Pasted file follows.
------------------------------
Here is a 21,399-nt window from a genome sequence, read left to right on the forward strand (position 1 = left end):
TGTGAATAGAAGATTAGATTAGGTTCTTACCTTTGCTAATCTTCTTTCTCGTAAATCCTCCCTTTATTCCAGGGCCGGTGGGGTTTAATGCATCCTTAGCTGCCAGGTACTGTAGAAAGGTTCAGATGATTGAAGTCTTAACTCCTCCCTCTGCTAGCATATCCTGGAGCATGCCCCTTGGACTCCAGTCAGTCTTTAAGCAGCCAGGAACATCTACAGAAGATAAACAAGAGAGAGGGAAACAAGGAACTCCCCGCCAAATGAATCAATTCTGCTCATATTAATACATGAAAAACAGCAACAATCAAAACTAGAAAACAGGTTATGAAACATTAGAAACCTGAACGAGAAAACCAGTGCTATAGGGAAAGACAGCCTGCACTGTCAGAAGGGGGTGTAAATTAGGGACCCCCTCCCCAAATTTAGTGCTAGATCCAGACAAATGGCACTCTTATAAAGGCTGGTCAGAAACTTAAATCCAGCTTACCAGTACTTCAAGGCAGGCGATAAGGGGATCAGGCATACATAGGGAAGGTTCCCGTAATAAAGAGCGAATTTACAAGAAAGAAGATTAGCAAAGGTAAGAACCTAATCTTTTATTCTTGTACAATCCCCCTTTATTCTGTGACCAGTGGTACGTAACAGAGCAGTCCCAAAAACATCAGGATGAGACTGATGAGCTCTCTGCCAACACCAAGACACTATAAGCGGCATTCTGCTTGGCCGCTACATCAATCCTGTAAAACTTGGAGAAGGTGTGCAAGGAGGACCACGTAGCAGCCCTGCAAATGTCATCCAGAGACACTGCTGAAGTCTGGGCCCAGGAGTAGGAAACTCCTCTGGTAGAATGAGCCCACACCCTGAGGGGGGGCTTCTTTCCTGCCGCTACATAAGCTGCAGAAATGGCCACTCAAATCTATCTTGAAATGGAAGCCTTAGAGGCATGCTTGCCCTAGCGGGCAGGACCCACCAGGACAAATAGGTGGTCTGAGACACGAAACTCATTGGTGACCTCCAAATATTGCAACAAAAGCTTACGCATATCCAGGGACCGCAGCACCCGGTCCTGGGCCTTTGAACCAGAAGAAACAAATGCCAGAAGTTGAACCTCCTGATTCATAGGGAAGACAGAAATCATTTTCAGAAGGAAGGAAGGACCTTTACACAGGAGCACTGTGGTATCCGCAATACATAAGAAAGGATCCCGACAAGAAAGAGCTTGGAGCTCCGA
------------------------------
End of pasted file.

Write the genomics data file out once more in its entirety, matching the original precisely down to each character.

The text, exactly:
Here is a 21,399-nt window from a genome sequence, read left to right on the forward strand (position 1 = left end):
TGTGAATAGAAGATTAGATTAGGTTCTTACCTTTGCTAATCTTCTTTCTCGTAAATCCTCCCTTTATTCCAGGGCCGGTGGGGTTTAATGCATCCTTAGCTGCCAGGTACTGTAGAAAGGTTCAGATGATTGAAGTCTTAACTCCTCCCTCTGCTAGCATATCCTGGAGCATGCCCCTTGGACTCCAGTCAGTCTTTAAGCAGCCAGGAACATCTACAGAAGATAAACAAGAGAGAGGGAAACAAGGAACTCCCCGCCAAATGAATCAATTCTGCTCATATTAATACATGAAAAACAGCAACAATCAAAACTAGAAAACAGGTTATGAAACATTAGAAACCTGAACGAGAAAACCAGTGCTATAGGGAAAGACAGCCTGCACTGTCAGAAGGGGGTGTAAATTAGGGACCCCCTCCCCAAATTTAGTGCTAGATCCAGACAAATGGCACTCTTATAAAGGCTGGTCAGAAACTTAAATCCAGCTTACCAGTACTTCAAGGCAGGCGATAAGGGGATCAGGCATACATAGGGAAGGTTCCCGTAATAAAGAGCGAATTTACAAGAAAGAAGATTAGCAAAGGTAAGAACCTAATCTTTTATTCTTGTACAATCCCCCTTTATTCTGTGACCAGTGGTACGTAACAGAGCAGTCCCAAAAACATCAGGATGAGACTGATGAGCTCTCTGCCAACACCAAGACACTATAAGCGGCATTCTGCTTGGCCGCTACATCAATCCTGTAAAACTTGGAGAAGGTGTGCAAGGAGGACCACGTAGCAGCCCTGCAAATGTCATCCAGAGACACTGCTGAAGTCTGGGCCCAGGAGTAGGAAACTCCTCTGGTAGAATGAGCCCACACCCTGAGGGGGGGCTTCTTTCCTGCCGCTACATAAGCTGCAGAAATGGCCACTCAAATCTATCTTGAAATGGAAGCCTTAGAGGCATGCTTGCCCTAGCGGGCAGGACCCACCAGGACAAATAGGTGGTCTGAGACACGAAACTCATTGGTGACCTCCAAATATTGCAACAAAAGCTTACGCATATCCAGGGACCGCAGCACCCGGTCCTGGGCCTTTGAACCAGAAGAAACAAATGCCAGAAGTTGAACCTCCTGATTCATAGGGAAGACAGAAATCATTTTCAGAAGGAAGGAAGGACCTTTACACAGGAGCACTGTGGTATCCGCAATACATAAGAAAGGATCCCGACAAGAAAGAGCTTGGAGCTCCGA